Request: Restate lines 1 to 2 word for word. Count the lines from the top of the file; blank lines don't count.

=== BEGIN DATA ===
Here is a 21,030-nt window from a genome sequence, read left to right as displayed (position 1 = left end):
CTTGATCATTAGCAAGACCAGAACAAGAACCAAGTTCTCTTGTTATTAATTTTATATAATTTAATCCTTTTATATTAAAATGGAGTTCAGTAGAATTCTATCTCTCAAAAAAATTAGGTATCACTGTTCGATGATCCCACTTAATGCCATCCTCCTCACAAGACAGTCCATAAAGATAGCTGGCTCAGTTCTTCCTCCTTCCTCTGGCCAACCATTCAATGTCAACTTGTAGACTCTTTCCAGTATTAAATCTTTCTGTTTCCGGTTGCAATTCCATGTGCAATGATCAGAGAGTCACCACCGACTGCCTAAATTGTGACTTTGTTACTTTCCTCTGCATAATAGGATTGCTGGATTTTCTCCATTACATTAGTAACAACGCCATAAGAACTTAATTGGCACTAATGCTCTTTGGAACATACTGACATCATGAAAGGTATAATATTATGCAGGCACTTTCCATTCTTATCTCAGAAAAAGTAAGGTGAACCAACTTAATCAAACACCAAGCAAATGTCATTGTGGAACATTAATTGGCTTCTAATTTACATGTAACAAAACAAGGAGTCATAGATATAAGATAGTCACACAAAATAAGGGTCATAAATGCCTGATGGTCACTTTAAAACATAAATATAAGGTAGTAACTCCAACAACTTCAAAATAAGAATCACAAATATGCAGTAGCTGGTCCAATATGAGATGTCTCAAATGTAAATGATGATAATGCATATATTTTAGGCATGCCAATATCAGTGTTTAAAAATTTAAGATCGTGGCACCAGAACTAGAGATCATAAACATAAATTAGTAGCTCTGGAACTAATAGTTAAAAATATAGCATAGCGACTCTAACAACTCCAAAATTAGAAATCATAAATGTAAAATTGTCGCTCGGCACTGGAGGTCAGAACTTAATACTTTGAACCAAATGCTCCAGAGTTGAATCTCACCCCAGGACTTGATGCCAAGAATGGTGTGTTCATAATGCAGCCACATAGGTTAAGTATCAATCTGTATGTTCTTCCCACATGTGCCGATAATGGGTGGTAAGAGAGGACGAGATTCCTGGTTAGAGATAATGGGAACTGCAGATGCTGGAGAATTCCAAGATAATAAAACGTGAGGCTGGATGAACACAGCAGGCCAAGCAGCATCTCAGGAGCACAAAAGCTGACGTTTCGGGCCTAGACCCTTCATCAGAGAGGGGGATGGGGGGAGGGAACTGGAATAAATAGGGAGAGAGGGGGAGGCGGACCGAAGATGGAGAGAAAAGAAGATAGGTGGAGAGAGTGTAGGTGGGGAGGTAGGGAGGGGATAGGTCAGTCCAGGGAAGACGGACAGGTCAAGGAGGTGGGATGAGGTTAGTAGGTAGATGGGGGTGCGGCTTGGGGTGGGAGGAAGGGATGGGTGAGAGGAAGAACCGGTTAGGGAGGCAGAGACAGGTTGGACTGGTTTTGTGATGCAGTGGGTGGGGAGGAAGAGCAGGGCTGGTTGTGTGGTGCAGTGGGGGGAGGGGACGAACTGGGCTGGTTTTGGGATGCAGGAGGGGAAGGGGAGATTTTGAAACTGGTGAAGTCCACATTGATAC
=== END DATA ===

Here is a 21,030-nt window from a genome sequence, read left to right as displayed (position 1 = left end):
CTTGATCATTAGCAAGACCAGAACAAGAACCAAGTTCTCTTGTTATTAATTTTATATAATTTAATCCTTTTATATTAAAATGGAGTTCAGTAGAATTCTATCTCTCAAAAAAATTAGGTATCACTGTTCGATGATCCCACTTAATGCCATCCTCCTCACAAGACAGTCCATAAAGATAGCTGGCTCAGTTCTTCCTCCTTCCTCTGGCCAACCATTCAATGTCAACTTGTAGACTCTTTCCAGTATTAAATCTTTCTGTTTCCGGTTGCAATTCCATGTGCAATGATCAGAGAGTCACCACCGACTGCCTAAATTGTGACTTTGTTACTTTCCTCTGCATAATAGGATTGCTGGATTTTCTCCATTACATTAGTAACAACGCCATAAGAACTTAATTGGCACTAATGCTCTTTGGAACATACTGACATCATGAAAGGTATAATATTATGCAGGCACTTTCCATTCTTATCTCAGAAAAAGTAAGGTGAACCAACTTAATCAAACACCAAGCAAATGTCATTGTGGAACATTAATTGGCTTCTAATTTACATGTAACAAAACAAGGAGTCATAGATATAAGATAGTCACACAAAATAAGGGTCATAAATGCCTGATGGTCACTTTAAAACATAAATATAAGGTAGTAACTCCAACAACTTCAAAATAAGAATCACAAATATGCAGTAGCTGGTCCAATATGAGATGTCTCAAATGTAAATGATGATAATGCATATATTTTAGGCATGCCAATATCAGTGTTTAAAAATTTAAGATCGTGGCACCAGAACTAGAGATCATAAACATAAATTAGTAGCTCTGGAACTAATAGTTAAAAATATAGCATAGCGACTCTAACAACTCCAAAATTAGAAATCATAAATGTAAAATTGTCGCTCGGCACTGGAGGTCAGAACTTAATACTTTGAACCAAATGCTCCAGAGTTGAATCTCACCCCAGGACTTGATGCCAAGAATGGTGTGTTCATAATGCAGCCACATAGGTTAAGTATCAATCTGTATGTTCTTCCCACATGTGCCGATAATGGGTGGTAAGAGAGGACGAGATTCCTGGTTAGAGATAATGGGAACTGCAGATGCTGGAGAATTCCAAGATAATAAAACGTGAGGCTGGATGAACACAGCAGGCCAAGCAGCATCTCAGGAGCACAAAAGCTGACGTTTCGGGCCTAGACCCTTCATCAGAGAGGGGGATGGGGGGAGGGAACTGGAATAAATAGGGAGAGAGGGGGAGGCGGACCGAAGATGGAGAGAAAAGAAGATAGGTGGAGAGAGTGTAGGTGGGGAGGTAGGGAGGGGATAGGTCAGTCCAGGGAAGACGGACAGGTCAAGGAGGTGGGATGAGGTTAGTAGGTAGATGGGGGTGCGGCTTGGGGTGGGAGGAAGGGATGGGTGAGAGGAAGAACCGGTTAGGGAGGCAGAGACAGGTTGGACTGGTTTTGTGATGCAGTGGGTGGGGAGGAAGAGCAGGGCTGGTTGTGTGGTGCAGTGGGGGGAGGGGACGAACTGGGCTGGTTTTGGGATGCAGGAGGGGAAGGGGAGATTTTGAAACTGGTGAAGTCCACATTGATAC